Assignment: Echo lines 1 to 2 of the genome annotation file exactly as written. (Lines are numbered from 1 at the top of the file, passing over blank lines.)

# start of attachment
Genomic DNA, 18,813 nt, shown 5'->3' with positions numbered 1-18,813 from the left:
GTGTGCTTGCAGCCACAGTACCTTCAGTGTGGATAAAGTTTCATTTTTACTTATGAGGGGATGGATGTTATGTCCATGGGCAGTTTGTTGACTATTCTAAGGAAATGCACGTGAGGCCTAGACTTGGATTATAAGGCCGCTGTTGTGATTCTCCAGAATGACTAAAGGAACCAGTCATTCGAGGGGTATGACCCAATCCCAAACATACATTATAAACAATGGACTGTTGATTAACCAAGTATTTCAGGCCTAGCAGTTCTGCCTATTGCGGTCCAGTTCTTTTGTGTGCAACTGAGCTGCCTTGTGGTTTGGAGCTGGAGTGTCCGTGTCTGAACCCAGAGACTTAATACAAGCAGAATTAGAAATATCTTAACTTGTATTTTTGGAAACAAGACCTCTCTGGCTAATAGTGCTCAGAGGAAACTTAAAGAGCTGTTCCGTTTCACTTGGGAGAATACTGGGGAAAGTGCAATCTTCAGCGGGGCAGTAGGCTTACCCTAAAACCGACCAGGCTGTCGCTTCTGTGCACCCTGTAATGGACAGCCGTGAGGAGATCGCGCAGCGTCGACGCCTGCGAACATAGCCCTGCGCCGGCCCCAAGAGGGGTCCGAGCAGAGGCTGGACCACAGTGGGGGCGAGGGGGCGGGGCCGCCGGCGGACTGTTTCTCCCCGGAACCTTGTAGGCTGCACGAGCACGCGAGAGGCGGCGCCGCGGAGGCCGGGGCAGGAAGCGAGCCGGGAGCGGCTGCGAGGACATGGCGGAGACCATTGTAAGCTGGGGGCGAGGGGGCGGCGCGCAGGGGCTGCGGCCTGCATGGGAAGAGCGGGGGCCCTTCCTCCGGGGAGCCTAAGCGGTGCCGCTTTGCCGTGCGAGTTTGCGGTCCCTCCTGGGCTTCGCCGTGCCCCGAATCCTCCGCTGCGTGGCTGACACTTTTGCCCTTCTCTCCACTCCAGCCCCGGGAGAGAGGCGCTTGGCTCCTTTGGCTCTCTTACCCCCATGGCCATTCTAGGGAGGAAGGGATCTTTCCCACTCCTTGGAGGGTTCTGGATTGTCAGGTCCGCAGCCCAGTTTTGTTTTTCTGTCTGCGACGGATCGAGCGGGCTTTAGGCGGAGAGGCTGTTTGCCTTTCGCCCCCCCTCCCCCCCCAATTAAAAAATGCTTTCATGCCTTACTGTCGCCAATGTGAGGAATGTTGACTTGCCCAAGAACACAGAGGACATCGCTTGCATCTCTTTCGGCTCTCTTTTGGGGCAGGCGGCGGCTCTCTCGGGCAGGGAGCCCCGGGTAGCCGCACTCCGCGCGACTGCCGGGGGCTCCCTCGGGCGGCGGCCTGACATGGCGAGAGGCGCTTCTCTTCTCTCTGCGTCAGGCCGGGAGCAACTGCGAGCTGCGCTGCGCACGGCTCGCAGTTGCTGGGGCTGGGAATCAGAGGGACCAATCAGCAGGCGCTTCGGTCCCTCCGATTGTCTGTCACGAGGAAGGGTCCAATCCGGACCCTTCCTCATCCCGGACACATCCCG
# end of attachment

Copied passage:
Genomic DNA, 18,813 nt, shown 5'->3' with positions numbered 1-18,813 from the left:
GTGTGCTTGCAGCCACAGTACCTTCAGTGTGGATAAAGTTTCATTTTTACTTATGAGGGGATGGATGTTATGTCCATGGGCAGTTTGTTGACTATTCTAAGGAAATGCACGTGAGGCCTAGACTTGGATTATAAGGCCGCTGTTGTGATTCTCCAGAATGACTAAAGGAACCAGTCATTCGAGGGGTATGACCCAATCCCAAACATACATTATAAACAATGGACTGTTGATTAACCAAGTATTTCAGGCCTAGCAGTTCTGCCTATTGCGGTCCAGTTCTTTTGTGTGCAACTGAGCTGCCTTGTGGTTTGGAGCTGGAGTGTCCGTGTCTGAACCCAGAGACTTAATACAAGCAGAATTAGAAATATCTTAACTTGTATTTTTGGAAACAAGACCTCTCTGGCTAATAGTGCTCAGAGGAAACTTAAAGAGCTGTTCCGTTTCACTTGGGAGAATACTGGGGAAAGTGCAATCTTCAGCGGGGCAGTAGGCTTACCCTAAAACCGACCAGGCTGTCGCTTCTGTGCACCCTGTAATGGACAGCCGTGAGGAGATCGCGCAGCGTCGACGCCTGCGAACATAGCCCTGCGCCGGCCCCAAGAGGGGTCCGAGCAGAGGCTGGACCACAGTGGGGGCGAGGGGGCGGGGCCGCCGGCGGACTGTTTCTCCCCGGAACCTTGTAGGCTGCACGAGCACGCGAGAGGCGGCGCCGCGGAGGCCGGGGCAGGAAGCGAGCCGGGAGCGGCTGCGAGGACATGGCGGAGACCATTGTAAGCTGGGGGCGAGGGGGCGGCGCGCAGGGGCTGCGGCCTGCATGGGAAGAGCGGGGGCCCTTCCTCCGGGGAGCCTAAGCGGTGCCGCTTTGCCGTGCGAGTTTGCGGTCCCTCCTGGGCTTCGCCGTGCCCCGAATCCTCCGCTGCGTGGCTGACACTTTTGCCCTTCTCTCCACTCCAGCCCCGGGAGAGAGGCGCTTGGCTCCTTTGGCTCTCTTACCCCCATGGCCATTCTAGGGAGGAAGGGATCTTTCCCACTCCTTGGAGGGTTCTGGATTGTCAGGTCCGCAGCCCAGTTTTGTTTTTCTGTCTGCGACGGATCGAGCGGGCTTTAGGCGGAGAGGCTGTTTGCCTTTCGCCCCCCCTCCCCCCCCAATTAAAAAATGCTTTCATGCCTTACTGTCGCCAATGTGAGGAATGTTGACTTGCCCAAGAACACAGAGGACATCGCTTGCATCTCTTTCGGCTCTCTTTTGGGGCAGGCGGCGGCTCTCTCGGGCAGGGAGCCCCGGGTAGCCGCACTCCGCGCGACTGCCGGGGGCTCCCTCGGGCGGCGGCCTGACATGGCGAGAGGCGCTTCTCTTCTCTCTGCGTCAGGCCGGGAGCAACTGCGAGCTGCGCTGCGCACGGCTCGCAGTTGCTGGGGCTGGGAATCAGAGGGACCAATCAGCAGGCGCTTCGGTCCCTCCGATTGTCTGTCACGAGGAAGGGTCCAATCCGGACCCTTCCTCATCCCGGACACATCCCG